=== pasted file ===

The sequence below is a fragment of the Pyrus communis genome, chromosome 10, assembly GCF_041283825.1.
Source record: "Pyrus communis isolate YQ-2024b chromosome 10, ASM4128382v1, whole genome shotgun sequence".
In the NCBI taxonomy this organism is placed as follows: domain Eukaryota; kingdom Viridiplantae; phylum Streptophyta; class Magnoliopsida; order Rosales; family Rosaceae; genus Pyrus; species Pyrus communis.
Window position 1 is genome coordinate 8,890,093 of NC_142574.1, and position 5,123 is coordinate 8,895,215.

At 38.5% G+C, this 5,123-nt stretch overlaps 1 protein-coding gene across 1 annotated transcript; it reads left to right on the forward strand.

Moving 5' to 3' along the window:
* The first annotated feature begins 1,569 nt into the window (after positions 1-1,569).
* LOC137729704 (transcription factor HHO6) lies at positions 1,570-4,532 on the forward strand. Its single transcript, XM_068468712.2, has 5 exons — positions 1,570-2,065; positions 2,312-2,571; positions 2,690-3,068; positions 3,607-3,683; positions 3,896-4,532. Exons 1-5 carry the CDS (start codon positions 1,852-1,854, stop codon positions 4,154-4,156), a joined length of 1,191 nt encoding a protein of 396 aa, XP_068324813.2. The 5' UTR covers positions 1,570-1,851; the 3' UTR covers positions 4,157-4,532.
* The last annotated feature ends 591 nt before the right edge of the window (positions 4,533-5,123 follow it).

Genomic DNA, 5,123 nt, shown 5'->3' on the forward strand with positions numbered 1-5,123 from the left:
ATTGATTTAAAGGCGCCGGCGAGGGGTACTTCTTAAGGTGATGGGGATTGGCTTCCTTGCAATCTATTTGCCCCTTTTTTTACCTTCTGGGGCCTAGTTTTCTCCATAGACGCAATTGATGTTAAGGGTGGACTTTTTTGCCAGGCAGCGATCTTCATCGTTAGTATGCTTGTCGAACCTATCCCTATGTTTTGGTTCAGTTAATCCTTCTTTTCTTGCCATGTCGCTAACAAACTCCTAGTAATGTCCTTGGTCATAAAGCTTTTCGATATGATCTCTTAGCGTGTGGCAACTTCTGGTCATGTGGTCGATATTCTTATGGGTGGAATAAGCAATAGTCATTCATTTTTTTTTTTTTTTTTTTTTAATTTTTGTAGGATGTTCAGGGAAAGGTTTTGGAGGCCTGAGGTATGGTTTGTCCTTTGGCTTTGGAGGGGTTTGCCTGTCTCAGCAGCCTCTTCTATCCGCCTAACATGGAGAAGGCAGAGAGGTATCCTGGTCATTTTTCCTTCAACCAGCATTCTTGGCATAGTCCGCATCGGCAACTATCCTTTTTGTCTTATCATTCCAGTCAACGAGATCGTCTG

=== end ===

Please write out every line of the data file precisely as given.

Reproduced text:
The sequence below is a fragment of the Pyrus communis genome, chromosome 10, assembly GCF_041283825.1.
Source record: "Pyrus communis isolate YQ-2024b chromosome 10, ASM4128382v1, whole genome shotgun sequence".
In the NCBI taxonomy this organism is placed as follows: domain Eukaryota; kingdom Viridiplantae; phylum Streptophyta; class Magnoliopsida; order Rosales; family Rosaceae; genus Pyrus; species Pyrus communis.
Window position 1 is genome coordinate 8,890,093 of NC_142574.1, and position 5,123 is coordinate 8,895,215.

At 38.5% G+C, this 5,123-nt stretch overlaps 1 protein-coding gene across 1 annotated transcript; it reads left to right on the forward strand.

Moving 5' to 3' along the window:
* The first annotated feature begins 1,569 nt into the window (after positions 1-1,569).
* LOC137729704 (transcription factor HHO6) lies at positions 1,570-4,532 on the forward strand. Its single transcript, XM_068468712.2, has 5 exons — positions 1,570-2,065; positions 2,312-2,571; positions 2,690-3,068; positions 3,607-3,683; positions 3,896-4,532. Exons 1-5 carry the CDS (start codon positions 1,852-1,854, stop codon positions 4,154-4,156), a joined length of 1,191 nt encoding a protein of 396 aa, XP_068324813.2. The 5' UTR covers positions 1,570-1,851; the 3' UTR covers positions 4,157-4,532.
* The last annotated feature ends 591 nt before the right edge of the window (positions 4,533-5,123 follow it).

Genomic DNA, 5,123 nt, shown 5'->3' on the forward strand with positions numbered 1-5,123 from the left:
ATTGATTTAAAGGCGCCGGCGAGGGGTACTTCTTAAGGTGATGGGGATTGGCTTCCTTGCAATCTATTTGCCCCTTTTTTTACCTTCTGGGGCCTAGTTTTCTCCATAGACGCAATTGATGTTAAGGGTGGACTTTTTTGCCAGGCAGCGATCTTCATCGTTAGTATGCTTGTCGAACCTATCCCTATGTTTTGGTTCAGTTAATCCTTCTTTTCTTGCCATGTCGCTAACAAACTCCTAGTAATGTCCTTGGTCATAAAGCTTTTCGATATGATCTCTTAGCGTGTGGCAACTTCTGGTCATGTGGTCGATATTCTTATGGGTGGAATAAGCAATAGTCATTCATTTTTTTTTTTTTTTTTTTTTAATTTTTGTAGGATGTTCAGGGAAAGGTTTTGGAGGCCTGAGGTATGGTTTGTCCTTTGGCTTTGGAGGGGTTTGCCTGTCTCAGCAGCCTCTTCTATCCGCCTAACATGGAGAAGGCAGAGAGGTATCCTGGTCATTTTTCCTTCAACCAGCATTCTTGGCATAGTCCGCATCGGCAACTATCCTTTTTGTCTTATCATTCCAGTCAACGAGATCGTCTG